History of violence and subjective health of mother and child. From The Childbirth and Health Cohort Study in Primary Care, Iceland
Journal article, Peer reviewed
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Original versionScandinavian Journal of Primary Health Care. 2016, 34 (4), 394-400. 10.1080/02813432.2016.1249060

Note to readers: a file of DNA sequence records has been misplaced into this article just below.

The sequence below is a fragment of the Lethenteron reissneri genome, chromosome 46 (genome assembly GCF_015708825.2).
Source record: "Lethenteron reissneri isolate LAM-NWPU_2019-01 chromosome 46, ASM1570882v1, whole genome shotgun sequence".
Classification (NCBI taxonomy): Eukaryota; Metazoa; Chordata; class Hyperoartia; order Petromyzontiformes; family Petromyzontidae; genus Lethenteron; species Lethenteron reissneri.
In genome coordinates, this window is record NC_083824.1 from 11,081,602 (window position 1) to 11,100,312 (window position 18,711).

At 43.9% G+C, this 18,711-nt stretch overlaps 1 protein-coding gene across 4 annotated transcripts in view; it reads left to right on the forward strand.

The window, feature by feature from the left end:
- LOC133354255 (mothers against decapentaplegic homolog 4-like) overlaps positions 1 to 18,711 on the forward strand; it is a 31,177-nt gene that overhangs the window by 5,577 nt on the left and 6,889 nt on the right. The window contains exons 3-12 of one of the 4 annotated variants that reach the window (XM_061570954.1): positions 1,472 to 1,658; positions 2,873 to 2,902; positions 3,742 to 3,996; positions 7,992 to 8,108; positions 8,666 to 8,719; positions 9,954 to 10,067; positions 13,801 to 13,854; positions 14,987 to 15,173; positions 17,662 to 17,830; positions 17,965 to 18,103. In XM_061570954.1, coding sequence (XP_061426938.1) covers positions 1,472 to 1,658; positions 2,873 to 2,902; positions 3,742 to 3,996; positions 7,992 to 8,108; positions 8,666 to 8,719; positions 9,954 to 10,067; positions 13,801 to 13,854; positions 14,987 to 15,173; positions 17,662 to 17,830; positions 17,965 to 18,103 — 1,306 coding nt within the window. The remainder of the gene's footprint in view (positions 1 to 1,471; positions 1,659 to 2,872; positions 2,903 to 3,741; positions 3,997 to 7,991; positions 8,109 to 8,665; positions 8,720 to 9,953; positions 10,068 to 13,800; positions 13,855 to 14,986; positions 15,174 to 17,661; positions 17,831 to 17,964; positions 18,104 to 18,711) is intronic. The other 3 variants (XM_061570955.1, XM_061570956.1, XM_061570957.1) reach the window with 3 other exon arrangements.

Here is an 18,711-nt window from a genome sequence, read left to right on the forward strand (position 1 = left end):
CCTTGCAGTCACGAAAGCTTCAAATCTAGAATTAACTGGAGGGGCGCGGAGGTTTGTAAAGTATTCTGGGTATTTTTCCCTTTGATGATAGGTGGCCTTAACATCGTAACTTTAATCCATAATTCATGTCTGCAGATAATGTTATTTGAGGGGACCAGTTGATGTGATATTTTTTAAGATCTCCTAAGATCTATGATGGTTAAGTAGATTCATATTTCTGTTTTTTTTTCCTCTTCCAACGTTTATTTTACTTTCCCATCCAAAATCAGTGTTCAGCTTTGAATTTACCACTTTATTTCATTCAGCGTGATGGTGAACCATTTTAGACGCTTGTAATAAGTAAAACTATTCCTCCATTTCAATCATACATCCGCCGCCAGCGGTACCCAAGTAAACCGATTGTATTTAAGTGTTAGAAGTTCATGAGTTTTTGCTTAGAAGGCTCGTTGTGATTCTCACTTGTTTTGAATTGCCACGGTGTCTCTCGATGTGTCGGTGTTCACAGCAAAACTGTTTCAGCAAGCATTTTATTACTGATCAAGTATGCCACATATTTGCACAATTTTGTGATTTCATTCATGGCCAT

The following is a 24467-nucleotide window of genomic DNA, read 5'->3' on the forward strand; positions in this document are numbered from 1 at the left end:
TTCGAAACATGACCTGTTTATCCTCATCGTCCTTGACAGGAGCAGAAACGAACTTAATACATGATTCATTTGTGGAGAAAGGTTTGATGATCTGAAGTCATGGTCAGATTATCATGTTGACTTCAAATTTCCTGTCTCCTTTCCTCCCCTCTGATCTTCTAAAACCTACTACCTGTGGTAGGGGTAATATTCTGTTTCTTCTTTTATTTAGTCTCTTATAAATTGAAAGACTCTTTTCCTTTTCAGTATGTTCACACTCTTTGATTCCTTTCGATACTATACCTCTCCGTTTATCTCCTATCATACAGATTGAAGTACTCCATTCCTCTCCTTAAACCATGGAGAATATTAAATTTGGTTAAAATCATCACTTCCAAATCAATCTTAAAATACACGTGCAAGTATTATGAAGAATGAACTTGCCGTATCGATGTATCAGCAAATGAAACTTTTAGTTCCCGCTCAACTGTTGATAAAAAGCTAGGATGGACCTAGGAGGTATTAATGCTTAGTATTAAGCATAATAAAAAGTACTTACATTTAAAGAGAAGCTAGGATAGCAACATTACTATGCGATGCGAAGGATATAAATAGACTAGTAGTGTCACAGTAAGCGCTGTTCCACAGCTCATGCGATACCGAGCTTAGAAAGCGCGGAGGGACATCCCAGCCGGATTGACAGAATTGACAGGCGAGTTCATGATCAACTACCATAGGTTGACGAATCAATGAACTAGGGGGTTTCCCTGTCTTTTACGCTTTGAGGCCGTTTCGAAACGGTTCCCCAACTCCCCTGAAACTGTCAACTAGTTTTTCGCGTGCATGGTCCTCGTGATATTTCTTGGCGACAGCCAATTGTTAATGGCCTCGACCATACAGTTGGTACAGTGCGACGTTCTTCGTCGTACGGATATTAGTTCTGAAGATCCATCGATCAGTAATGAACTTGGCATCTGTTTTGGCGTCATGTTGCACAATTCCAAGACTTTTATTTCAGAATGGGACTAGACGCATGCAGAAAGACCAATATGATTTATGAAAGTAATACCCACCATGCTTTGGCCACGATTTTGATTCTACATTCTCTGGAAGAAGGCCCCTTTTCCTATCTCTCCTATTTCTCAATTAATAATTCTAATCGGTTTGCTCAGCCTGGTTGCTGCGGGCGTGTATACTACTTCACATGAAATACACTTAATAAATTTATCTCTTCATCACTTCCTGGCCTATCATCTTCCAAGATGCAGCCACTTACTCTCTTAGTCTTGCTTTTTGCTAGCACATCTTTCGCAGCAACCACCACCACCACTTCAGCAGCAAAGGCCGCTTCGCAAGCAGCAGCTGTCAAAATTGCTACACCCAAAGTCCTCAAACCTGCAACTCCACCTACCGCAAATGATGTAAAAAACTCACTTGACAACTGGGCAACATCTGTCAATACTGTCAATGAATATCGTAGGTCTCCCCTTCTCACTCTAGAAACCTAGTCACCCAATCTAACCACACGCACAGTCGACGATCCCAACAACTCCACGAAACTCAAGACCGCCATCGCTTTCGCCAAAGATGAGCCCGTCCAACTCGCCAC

Objective: To study the self-reported prevalence of experienced violence among a cohort of women about two years after giving birth, their health during pregnancy, pregnancy outcomes and their experience of their child’s health. Setting and subjects: In 2011, a total of 657 women participated in phase III of the Childbirth and Health Cohort Study in Icelandic Primary Health Care, 18 to 24 months after delivery. The women had previously participated in phase I around pregnancy week 16 and phase II 5–6 months after delivery. Data were collected by postal questionnaires. Main outcome measures: Women’s reported history of experienced violence, sociodemographic and obstetric background, self-perceived health, the use of medications and their child’s perceived health. Results: In phase III, 16% of women reported experiencing violence. These women felt less support from their current partner (p < 0.001), compared to those who did not report violence. Their pregnancies were more frequently unplanned (p < 0.001), deliveries more often by caesarean section (p < 0.05), and their self-perceived health was worse (p < 0.001). They reported more mental and somatic health complaints, and their use of antidepressant drugs was higher (p < 0.001). Furthermore, women with a history of violence considered their child’s general health as worse (p = 0.008). Conclusions: Our study confirms that a history of violence is common among women. A history of violence is associated with various maternal health problems during and after pregnancy, a higher rate of caesarean sections and maternal reports of health problems in their child 18–24 months after birth.